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Once & For All: Stopping Sexual Harassment at Work

Posts Tagged ‘How to Run a Meeting’

The Crucial Role of Meeting Leader

Thursday, September 18th, 2014

Learning to Manage MeetingsIn The Strategy of Meetings, George David Kieffer writes that the meeting leader must “make the team believe that (1) the group is worth being with; (2) individual members will have an opportunity to influence the outcome; and (3) the cause is one that warrants their attention and effort.”

As a meeting leader, how might you get these messages across? Here are a few ideas:

  • Justify the need to call a meeting in the first place. Many valid reasons exist to hold meetings: to inform and discover, build unity, allow a dynamic question-and-answer session, make joint decisions and generate ideas. But there are also plenty of times when assembling a meeting isn’t the best use of everyone’s time; when the work can be accomplished, or the information communicated, just as efficiently (or more efficiently) via phone, email or one-to-one conversation.
  • Before assembling a team and calling a meeting, identify the general purpose and specific objectives. For example, for a customer service problem-solving meeting, specific objectives might be: Determine why the customer service department is missing its deadlines 75% of the time; identify and evaluate ways to decrease turnaround time to 48 hours or less; find a solution that can be implemented before the end of the third quarter and assign responsibility for implementing the solution. These sample objectives are results-oriented, emphasizing specific outcomes. (An example of vague objectives for the same meeting might be “Find out how the customer services reps are doing and, if improvement is needed, kick around some ideas for making things better.”). When possible, link meeting objectives to organizational goals.

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Meetings that Matter: A Four-Step Model for Creating an Effective Learning Environment

Wednesday, July 9th, 2008

I have a theory that if I listen well enough, everything I need to know about business I can learn from my kids.

The latest example involved a simple truth about why adults hate business meetings, and it inspired me to share some thoughts on how to take the pain out of corporate get-togethers, including training sessions, and turn them into gatherings people leave saying, “That was a fabulous use of our time, money and energy.”

When my daughter started high school, she came down heavy on one of her teachers in critiquing one of her classes for me: “All he does is talk. He never lets us do anything.” Keep in mind this is a course she wanted to take and a subject she wants to master. The pain is complicated by disappointment.
I’ve felt the same way when leaving many seminars and training sessions – well-intentioned affairs with too much talk and too little do.

So I developed a process I call LOOP Learning (Linkage, Obstacles, Opportunities, Plans) because it helps create sessions designed with real-world business issues in mind, and because it actively involves people learning about and dealing with those issues.

First, I abide by the need for good meetings and training sessions to be built around a well-developed agenda, an agreed-upon schedule and a group commitment to keep on track. But I’ve discovered four things more fundamental that, if accomplished, create high-energy, highly productive meetings:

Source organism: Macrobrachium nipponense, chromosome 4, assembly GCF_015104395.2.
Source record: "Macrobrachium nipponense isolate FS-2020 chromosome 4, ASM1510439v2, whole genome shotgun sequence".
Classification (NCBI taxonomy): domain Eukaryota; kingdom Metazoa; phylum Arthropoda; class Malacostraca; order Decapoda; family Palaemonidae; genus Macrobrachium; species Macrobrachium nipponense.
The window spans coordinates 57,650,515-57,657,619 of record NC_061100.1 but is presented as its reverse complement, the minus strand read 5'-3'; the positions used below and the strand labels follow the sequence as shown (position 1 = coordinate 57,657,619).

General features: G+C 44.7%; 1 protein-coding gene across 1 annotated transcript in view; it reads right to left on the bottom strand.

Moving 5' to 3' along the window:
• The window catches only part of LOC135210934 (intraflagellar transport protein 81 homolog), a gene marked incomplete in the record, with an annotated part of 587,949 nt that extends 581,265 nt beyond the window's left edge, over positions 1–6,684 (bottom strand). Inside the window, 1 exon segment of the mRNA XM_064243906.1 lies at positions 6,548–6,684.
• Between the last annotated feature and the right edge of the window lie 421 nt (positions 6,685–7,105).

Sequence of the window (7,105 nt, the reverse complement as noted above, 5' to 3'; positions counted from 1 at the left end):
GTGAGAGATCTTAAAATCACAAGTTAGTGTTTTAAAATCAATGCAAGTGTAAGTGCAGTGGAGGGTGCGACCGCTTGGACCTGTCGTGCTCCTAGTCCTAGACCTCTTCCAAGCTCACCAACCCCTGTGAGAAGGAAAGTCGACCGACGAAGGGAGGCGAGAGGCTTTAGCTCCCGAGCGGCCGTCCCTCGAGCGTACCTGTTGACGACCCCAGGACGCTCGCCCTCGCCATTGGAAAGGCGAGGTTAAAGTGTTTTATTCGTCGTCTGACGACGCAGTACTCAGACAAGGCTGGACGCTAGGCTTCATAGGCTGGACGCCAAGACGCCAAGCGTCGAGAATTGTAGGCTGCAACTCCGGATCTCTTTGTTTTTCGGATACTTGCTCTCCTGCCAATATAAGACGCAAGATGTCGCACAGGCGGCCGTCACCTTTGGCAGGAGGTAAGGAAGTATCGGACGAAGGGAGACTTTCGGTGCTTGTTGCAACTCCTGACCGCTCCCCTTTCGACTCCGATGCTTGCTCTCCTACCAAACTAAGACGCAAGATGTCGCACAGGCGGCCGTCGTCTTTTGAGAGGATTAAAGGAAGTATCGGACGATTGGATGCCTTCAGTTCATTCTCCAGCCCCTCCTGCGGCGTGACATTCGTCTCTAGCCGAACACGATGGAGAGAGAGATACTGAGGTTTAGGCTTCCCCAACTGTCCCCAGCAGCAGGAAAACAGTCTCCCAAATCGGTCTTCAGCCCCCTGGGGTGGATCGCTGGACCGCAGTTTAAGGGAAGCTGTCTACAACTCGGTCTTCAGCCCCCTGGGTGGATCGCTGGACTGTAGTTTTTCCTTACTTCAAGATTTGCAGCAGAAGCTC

Linkage. A vital early step is to make sure the session creates a sense of ownership in the participants about why they are together, and to assure the agenda connects to a specific business issue. Help people answer the question, “Why is this important – to me, to our team and to the company?” Linkage lifts responsibility for the challenge off the shoulders of “the boss” or the trainer who called the session and shares it with everyone in the room.

Obstacles. Sometimes the most important thing you can do in a meeting or training session is identifying what´s blocking your goals. Acknowledge there are barriers, and examine the risk in not overcoming them and of not challenging the status quo.

Opportunities. Once people understand the challenge and the barriers, turn them loose on generating ideas for improving, changing and innovating current successes and creating new possibilities for growth and success. An important element of identifying opportunities is to challenge the mindset that there is only one right way to do things. It’s critical to keep asking questions, knowing that solutions always will be a moving target.

Plans. The final step is to clarify priorities and to make plans and commitments for what must be done to achieve the desired business results. Determine who will do what and by when, to move toward the goal. Commitment and accountability built into the learning process help to achieve sustainable results.

The length of a session influences what can be accomplished and how, but in almost all sessions this model allows for a blend of interactive exercises, stories, activities, video vignettes, music, metaphors and illustrations related to the business objective. Perhaps the only “rule” for using LOOP Learning gets back to my daughter’s lesson: Give people plenty of chances to talk to each other and share ideas about how to deal with the challenge.

The objective in designing worthwhile meetings is to create an environment that encourages people to think differently, build on each other’s ideas and develop high levels of communication, commitment and collaboration. Think about a classroom full of teenagers. Energy and intelligence abound, as in every work team. When we bring people together, the challenge is to tap them, not to turn them off.

Reprinted with permissions from effectivemeetings.com


 

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